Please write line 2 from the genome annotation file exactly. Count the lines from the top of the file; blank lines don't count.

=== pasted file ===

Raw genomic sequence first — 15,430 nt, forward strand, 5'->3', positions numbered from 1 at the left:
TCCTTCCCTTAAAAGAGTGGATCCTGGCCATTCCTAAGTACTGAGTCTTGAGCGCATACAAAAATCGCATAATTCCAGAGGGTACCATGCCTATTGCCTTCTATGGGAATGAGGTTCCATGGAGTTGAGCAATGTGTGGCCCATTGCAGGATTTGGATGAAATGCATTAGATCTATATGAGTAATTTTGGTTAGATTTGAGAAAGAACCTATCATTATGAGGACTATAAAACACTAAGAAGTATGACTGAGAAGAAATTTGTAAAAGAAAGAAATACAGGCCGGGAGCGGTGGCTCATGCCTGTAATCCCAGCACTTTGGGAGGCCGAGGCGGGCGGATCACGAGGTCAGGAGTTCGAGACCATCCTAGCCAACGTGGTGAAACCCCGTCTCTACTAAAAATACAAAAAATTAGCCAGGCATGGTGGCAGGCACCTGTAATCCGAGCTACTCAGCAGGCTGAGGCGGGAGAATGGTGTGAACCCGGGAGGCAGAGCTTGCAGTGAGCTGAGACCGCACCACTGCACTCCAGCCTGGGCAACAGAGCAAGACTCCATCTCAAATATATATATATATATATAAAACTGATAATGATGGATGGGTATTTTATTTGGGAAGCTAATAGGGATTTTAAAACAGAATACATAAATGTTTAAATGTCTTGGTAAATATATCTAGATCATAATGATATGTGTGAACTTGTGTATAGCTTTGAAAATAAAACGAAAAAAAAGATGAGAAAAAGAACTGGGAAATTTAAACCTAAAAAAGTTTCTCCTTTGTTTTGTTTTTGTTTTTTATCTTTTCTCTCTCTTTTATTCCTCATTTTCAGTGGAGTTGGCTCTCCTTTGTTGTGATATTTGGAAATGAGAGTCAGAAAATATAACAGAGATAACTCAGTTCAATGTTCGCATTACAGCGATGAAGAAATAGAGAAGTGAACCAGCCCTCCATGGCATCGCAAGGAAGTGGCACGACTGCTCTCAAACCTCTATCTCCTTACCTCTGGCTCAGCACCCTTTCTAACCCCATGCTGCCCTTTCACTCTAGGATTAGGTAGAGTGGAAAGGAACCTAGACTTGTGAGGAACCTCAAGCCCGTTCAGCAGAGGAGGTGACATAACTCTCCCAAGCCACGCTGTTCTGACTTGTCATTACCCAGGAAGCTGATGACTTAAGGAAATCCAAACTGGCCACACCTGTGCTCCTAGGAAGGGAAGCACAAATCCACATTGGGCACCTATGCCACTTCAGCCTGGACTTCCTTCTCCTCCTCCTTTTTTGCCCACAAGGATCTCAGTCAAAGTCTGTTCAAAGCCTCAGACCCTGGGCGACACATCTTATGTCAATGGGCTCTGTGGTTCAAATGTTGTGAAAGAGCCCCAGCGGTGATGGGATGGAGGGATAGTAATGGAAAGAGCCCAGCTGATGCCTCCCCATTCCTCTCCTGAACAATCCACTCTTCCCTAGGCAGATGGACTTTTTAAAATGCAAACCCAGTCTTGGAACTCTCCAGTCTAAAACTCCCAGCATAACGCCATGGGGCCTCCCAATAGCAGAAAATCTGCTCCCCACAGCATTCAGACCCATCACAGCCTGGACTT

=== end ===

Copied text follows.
TCCTTCCCTTAAAAGAGTGGATCCTGGCCATTCCTAAGTACTGAGTCTTGAGCGCATACAAAAATCGCATAATTCCAGAGGGTACCATGCCTATTGCCTTCTATGGGAATGAGGTTCCATGGAGTTGAGCAATGTGTGGCCCATTGCAGGATTTGGATGAAATGCATTAGATCTATATGAGTAATTTTGGTTAGATTTGAGAAAGAACCTATCATTATGAGGACTATAAAACACTAAGAAGTATGACTGAGAAGAAATTTGTAAAAGAAAGAAATACAGGCCGGGAGCGGTGGCTCATGCCTGTAATCCCAGCACTTTGGGAGGCCGAGGCGGGCGGATCACGAGGTCAGGAGTTCGAGACCATCCTAGCCAACGTGGTGAAACCCCGTCTCTACTAAAAATACAAAAAATTAGCCAGGCATGGTGGCAGGCACCTGTAATCCGAGCTACTCAGCAGGCTGAGGCGGGAGAATGGTGTGAACCCGGGAGGCAGAGCTTGCAGTGAGCTGAGACCGCACCACTGCACTCCAGCCTGGGCAACAGAGCAAGACTCCATCTCAAATATATATATATATATATAAAACTGATAATGATGGATGGGTATTTTATTTGGGAAGCTAATAGGGATTTTAAAACAGAATACATAAATGTTTAAATGTCTTGGTAAATATATCTAGATCATAATGATATGTGTGAACTTGTGTATAGCTTTGAAAATAAAACGAAAAAAAAGATGAGAAAAAGAACTGGGAAATTTAAACCTAAAAAAGTTTCTCCTTTGTTTTGTTTTTGTTTTTTATCTTTTCTCTCTCTTTTATTCCTCATTTTCAGTGGAGTTGGCTCTCCTTTGTTGTGATATTTGGAAATGAGAGTCAGAAAATATAACAGAGATAACTCAGTTCAATGTTCGCATTACAGCGATGAAGAAATAGAGAAGTGAACCAGCCCTCCATGGCATCGCAAGGAAGTGGCACGACTGCTCTCAAACCTCTATCTCCTTACCTCTGGCTCAGCACCCTTTCTAACCCCATGCTGCCCTTTCACTCTAGGATTAGGTAGAGTGGAAAGGAACCTAGACTTGTGAGGAACCTCAAGCCCGTTCAGCAGAGGAGGTGACATAACTCTCCCAAGCCACGCTGTTCTGACTTGTCATTACCCAGGAAGCTGATGACTTAAGGAAATCCAAACTGGCCACACCTGTGCTCCTAGGAAGGGAAGCACAAATCCACATTGGGCACCTATGCCACTTCAGCCTGGACTTCCTTCTCCTCCTCCTTTTTTGCCCACAAGGATCTCAGTCAAAGTCTGTTCAAAGCCTCAGACCCTGGGCGACACATCTTATGTCAATGGGCTCTGTGGTTCAAATGTTGTGAAAGAGCCCCAGCGGTGATGGGATGGAGGGATAGTAATGGAAAGAGCCCAGCTGATGCCTCCCCATTCCTCTCCTGAACAATCCACTCTTCCCTAGGCAGATGGACTTTTTAAAATGCAAACCCAGTCTTGGAACTCTCCAGTCTAAAACTCCCAGCATAACGCCATGGGGCCTCCCAATAGCAGAAAATCTGCTCCCCACAGCATTCAGACCCATCACAGCCTGGACTT